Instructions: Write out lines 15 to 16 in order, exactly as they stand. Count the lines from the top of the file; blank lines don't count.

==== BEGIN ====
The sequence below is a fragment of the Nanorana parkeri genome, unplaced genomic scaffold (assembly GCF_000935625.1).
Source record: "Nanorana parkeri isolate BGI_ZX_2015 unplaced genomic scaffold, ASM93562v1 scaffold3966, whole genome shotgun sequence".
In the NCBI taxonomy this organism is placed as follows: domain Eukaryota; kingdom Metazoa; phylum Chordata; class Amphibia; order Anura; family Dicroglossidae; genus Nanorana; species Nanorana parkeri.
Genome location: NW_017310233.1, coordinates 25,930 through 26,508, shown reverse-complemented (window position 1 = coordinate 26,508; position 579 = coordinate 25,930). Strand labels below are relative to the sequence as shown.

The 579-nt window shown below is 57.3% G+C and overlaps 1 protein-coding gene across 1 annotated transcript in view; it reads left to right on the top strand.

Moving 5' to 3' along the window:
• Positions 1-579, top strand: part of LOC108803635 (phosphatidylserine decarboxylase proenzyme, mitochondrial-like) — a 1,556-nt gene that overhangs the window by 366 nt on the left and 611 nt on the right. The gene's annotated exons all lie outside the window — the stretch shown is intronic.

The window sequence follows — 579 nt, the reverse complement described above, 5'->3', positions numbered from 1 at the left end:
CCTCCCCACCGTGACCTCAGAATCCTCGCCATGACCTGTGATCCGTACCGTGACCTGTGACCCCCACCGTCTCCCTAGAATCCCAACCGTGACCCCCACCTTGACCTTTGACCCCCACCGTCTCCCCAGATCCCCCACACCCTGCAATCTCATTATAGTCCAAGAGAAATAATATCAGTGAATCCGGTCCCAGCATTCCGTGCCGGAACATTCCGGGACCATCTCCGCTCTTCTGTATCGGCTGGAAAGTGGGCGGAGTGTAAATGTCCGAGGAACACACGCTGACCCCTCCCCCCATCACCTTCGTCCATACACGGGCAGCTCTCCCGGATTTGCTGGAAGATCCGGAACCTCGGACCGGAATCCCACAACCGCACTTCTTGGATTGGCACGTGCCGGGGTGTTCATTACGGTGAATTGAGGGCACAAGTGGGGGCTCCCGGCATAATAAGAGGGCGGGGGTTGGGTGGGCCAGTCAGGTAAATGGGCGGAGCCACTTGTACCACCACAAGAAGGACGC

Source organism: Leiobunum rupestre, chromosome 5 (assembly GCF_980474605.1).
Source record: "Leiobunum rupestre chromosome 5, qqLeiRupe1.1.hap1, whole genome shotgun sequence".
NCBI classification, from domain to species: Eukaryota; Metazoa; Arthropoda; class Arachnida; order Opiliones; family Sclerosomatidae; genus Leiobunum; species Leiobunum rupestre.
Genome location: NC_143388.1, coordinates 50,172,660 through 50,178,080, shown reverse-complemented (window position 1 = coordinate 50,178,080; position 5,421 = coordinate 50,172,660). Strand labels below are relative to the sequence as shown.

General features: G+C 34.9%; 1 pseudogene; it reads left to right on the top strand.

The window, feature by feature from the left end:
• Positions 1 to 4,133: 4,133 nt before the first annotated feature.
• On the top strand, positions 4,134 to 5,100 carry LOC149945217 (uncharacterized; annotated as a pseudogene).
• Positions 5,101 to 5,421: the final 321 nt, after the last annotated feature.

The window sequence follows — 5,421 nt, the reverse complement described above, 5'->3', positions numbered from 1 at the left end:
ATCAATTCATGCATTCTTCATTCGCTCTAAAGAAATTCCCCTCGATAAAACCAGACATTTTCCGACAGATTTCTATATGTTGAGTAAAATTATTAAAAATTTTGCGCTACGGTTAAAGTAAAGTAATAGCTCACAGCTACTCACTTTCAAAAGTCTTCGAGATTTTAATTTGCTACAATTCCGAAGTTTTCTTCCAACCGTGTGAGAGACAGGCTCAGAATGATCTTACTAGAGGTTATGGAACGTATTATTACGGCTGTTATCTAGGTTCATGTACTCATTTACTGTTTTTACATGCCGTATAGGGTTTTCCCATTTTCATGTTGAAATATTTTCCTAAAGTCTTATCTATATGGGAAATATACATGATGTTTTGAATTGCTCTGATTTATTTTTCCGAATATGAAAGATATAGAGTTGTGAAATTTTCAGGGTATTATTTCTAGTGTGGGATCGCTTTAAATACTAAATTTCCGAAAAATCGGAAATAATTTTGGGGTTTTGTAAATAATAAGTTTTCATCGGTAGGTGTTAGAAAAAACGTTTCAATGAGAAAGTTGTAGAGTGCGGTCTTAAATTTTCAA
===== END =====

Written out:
The window, feature by feature from the left end:
• Positions 1 to 4,133: 4,133 nt before the first annotated feature.